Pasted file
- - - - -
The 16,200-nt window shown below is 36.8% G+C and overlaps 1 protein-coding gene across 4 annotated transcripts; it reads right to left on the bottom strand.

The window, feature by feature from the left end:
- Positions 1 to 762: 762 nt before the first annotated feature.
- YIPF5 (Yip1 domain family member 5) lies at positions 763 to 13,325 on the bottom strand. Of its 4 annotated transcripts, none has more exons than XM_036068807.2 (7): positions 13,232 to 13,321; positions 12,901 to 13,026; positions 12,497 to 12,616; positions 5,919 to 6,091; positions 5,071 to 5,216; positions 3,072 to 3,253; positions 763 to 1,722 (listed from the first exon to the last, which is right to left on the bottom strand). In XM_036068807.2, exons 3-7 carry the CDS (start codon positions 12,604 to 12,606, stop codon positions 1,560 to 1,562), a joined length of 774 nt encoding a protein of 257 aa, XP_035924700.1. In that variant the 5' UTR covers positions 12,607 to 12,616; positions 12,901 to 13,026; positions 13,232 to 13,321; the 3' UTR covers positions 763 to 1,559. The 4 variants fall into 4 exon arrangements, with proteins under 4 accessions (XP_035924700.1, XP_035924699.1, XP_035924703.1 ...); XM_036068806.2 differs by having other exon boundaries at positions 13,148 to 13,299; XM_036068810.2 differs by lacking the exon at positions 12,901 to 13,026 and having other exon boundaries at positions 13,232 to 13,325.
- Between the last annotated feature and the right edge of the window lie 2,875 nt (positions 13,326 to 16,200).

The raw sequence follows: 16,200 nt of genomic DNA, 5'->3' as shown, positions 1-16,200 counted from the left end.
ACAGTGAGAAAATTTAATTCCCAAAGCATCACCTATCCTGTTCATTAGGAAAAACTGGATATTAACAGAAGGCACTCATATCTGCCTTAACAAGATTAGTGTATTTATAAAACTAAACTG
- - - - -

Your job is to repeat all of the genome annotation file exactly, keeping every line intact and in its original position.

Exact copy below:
The 16,200-nt window shown below is 36.8% G+C and overlaps 1 protein-coding gene across 4 annotated transcripts; it reads right to left on the bottom strand.

The window, feature by feature from the left end:
- Positions 1 to 762: 762 nt before the first annotated feature.
- YIPF5 (Yip1 domain family member 5) lies at positions 763 to 13,325 on the bottom strand. Of its 4 annotated transcripts, none has more exons than XM_036068807.2 (7): positions 13,232 to 13,321; positions 12,901 to 13,026; positions 12,497 to 12,616; positions 5,919 to 6,091; positions 5,071 to 5,216; positions 3,072 to 3,253; positions 763 to 1,722 (listed from the first exon to the last, which is right to left on the bottom strand). In XM_036068807.2, exons 3-7 carry the CDS (start codon positions 12,604 to 12,606, stop codon positions 1,560 to 1,562), a joined length of 774 nt encoding a protein of 257 aa, XP_035924700.1. In that variant the 5' UTR covers positions 12,607 to 12,616; positions 12,901 to 13,026; positions 13,232 to 13,321; the 3' UTR covers positions 763 to 1,559. The 4 variants fall into 4 exon arrangements, with proteins under 4 accessions (XP_035924700.1, XP_035924699.1, XP_035924703.1 ...); XM_036068806.2 differs by having other exon boundaries at positions 13,148 to 13,299; XM_036068810.2 differs by lacking the exon at positions 12,901 to 13,026 and having other exon boundaries at positions 13,232 to 13,325.
- Between the last annotated feature and the right edge of the window lie 2,875 nt (positions 13,326 to 16,200).

The raw sequence follows: 16,200 nt of genomic DNA, 5'->3' as shown, positions 1-16,200 counted from the left end.
ACAGTGAGAAAATTTAATTCCCAAAGCATCACCTATCCTGTTCATTAGGAAAAACTGGATATTAACAGAAGGCACTCATATCTGCCTTAACAAGATTAGTGTATTTATAAAACTAAACTG